Written by the Albany Park ensemble
Directed by David Feiner, Mikhail Fiksel,
Halena Kays, Stephanie Paul, Maggie Popadiak,
and Rosanna Rodriguez Sanchez
at Goodman Theatre, 170 N. Dearborn (map)
thru Aug 16 | tickets: $10-$15 | more info
Check for half-price tickets
‘Feast’ is a delicious treat!
|Albany Park Theater Project i/a/w Goodman Theatre presents|
Review by Lauren Whalen
Feast is a delicious treat – it’s no coincidence that I went out for ice cream immediately afterwards. For the past five years, Goodman Theatre has partnered with the Albany Park Theater Project, a Chicago youth ensemble that not only stages original productions, but also provides tutoring and mentoring services for its talented teenage participants. This partnership has yielded nearly 10,000 new audience members to Goodman, and opening night of Feast saw a diverse mix of old and young, seasoned theatergoers and first-time spectators, APTP alumni and excited teens snapping their fingers in the air when they related to a line of dialogue or song lyric. Feast is sweet, harrowing, and complex, exploring humans and our relationship to food with a most contagious energy.
This production is actually Feast’s second incarnation: the first version premiered at Goodman in 2010. Both productions were conceived and performed by the APTP youth ensemble, with guidance from directors, movement coaches, composers and other adult artists. This Feast explores urban farming and the role of farming in community, as well as the experiences of families who rely on food stamps, the traditions of a Lebanese butcher shop, and a women’s collective whose relationship to a specific dish fosters innovation, independence and tradition.
APTP youth ensemble members journeyed to immigrant communities throughout Chicago, conducting about two dozen interviews and getting cooking lessons. The result is a tightly-paced 80 minutes of original dialogue, movement and song in clever vignettes. Some work better than others: the butcher shop and women’s collective stories are particularly powerful, as is the story of two sisters on food stamps, which beautifully incorporates monologue, spoken-word poetry and dance. Somewhat less successful is an attempt to analyze the often-sexist perceptions of a woman who can cook: several girls are dressed like dolls, perhaps meant to invoke Disneyland’s “It’s a Small World” ride, but the affected high-pitch voices become rather unpleasant after the first ten seconds. Still, even Feast’s weakest link is sophisticated without being overly precocious – which can be a rarity in youth theater – and the ensemble’s phenomenal talent and intelligence are utilized to the fullest.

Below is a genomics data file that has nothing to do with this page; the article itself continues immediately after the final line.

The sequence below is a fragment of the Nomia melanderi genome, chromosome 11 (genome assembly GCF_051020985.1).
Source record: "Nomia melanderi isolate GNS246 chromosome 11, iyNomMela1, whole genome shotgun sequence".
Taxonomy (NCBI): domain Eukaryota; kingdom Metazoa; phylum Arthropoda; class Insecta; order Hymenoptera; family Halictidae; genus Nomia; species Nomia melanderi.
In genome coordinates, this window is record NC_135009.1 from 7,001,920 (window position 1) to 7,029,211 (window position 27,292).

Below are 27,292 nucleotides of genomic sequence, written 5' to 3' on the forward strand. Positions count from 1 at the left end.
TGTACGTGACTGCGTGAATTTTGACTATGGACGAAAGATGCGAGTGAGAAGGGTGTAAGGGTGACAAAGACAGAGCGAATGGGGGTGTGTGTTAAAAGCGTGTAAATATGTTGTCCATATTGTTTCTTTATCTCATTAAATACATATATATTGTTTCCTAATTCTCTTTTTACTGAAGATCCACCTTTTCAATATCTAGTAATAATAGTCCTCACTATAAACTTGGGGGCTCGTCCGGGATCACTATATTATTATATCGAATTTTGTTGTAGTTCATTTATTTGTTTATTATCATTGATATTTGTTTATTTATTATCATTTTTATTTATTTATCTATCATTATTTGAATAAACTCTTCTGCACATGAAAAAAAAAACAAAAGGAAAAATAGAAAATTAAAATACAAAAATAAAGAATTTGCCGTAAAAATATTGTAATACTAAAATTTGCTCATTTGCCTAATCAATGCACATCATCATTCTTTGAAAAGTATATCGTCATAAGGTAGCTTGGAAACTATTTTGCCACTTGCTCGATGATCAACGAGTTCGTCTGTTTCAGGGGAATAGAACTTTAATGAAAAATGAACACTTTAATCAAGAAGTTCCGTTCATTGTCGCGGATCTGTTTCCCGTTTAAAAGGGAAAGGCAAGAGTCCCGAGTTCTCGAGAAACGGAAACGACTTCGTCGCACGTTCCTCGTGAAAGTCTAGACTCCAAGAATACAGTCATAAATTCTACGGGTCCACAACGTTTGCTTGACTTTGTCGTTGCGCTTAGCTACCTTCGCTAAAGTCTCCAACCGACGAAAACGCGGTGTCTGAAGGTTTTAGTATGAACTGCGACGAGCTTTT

Scott C. Neale’s set design and Lee Keenan’s lighting represent Feast’s strongest production values. A giant orb of wheat stalks presides over the multi-level stage, a glowing reminder of the show’s theme, and the scenery feels at once intimate and grand. Izumi Inaba’s costume design is colorful and fun, and smooth transitions are guided by stage manager Monica M. Brown’s sure hand. While multiple directors can lead to a show feeling disjointed and inconsistent, Feast’s six-member team creates a flawless, singular vision. The members of APTP– ranging in age from eighth grade to rising college freshmen – are gifted and passionate, and Feast is a vibrant showcase of their skills in acting, movement and music.
Humanity is nothing without sustenance, and Feast is a nourishing celebration of how food informs culture, community and identity. Everyone should see Feast, especially those who worry about the future of our country. Listening to snapping fingers, cheering and clapping hands, with everyone from Chef Rick Bayless to dressed-up teens, and witnessing the glorious work of 25 smart and capable youth, I know we are in very good hands.
Feast continues through August 16th at Goodman’s Owen Theatre, 170 N. Dearborn (map), with performances Wednesdays 7pm, Thursdays 7:30pm, Fridays and Saturdays 8pm, Sundays 2pm. Tickets are $10-$15, and are available by phone (312-443-3800) or online through GoodmanTheatre.org (check for half-price tickets at Goldstar.com). More information at APTPChicago.org. (Running time: 80 minutes, no intermission)
Photos by Liz Lauren
Lizbeth Acevedo, Maidenwena Alba, Carlos Desantiago, Gustavo Duran, Liliana Duran, Nichole Espineli, Ely Espino, Kito Espino, Johnny Hamzo, Ashlie Hawkings, Brandon Lorbes, Kiara Lyn Manriquez, Justin Martinez, Paloma Morales, Chelsee Nava, Alyanna Parajado, Paola Rico, Jesi Rojo, Samantha Romero, Mariana Rosas, Christina Saliba, Jeremy Sebastian, Dayana Soto, Hector Velazquez, Maria Velazquez
behind the scenes
David Feiner, Mikhail Fiksel, Halena Kays, Stephanie Paul, Maggie Popadiak, Rosanna Rodriguez Sanchez (co-directors), Scott C. Neale (set design), Izumi Inaba (costume design), Lee Keenan (lighting design), Rosanna Rodriguez Sanchez, Luis Rodriguez (spanish translation), Ellie Terrell (objects design), Diana Lawrence, Nicholas Davio (vocal coaches and arrangements), Stephanie Paul, Maggie Popadiak (movement direction), Monica M. Brown (production stage manager), Liz Lauren (photos)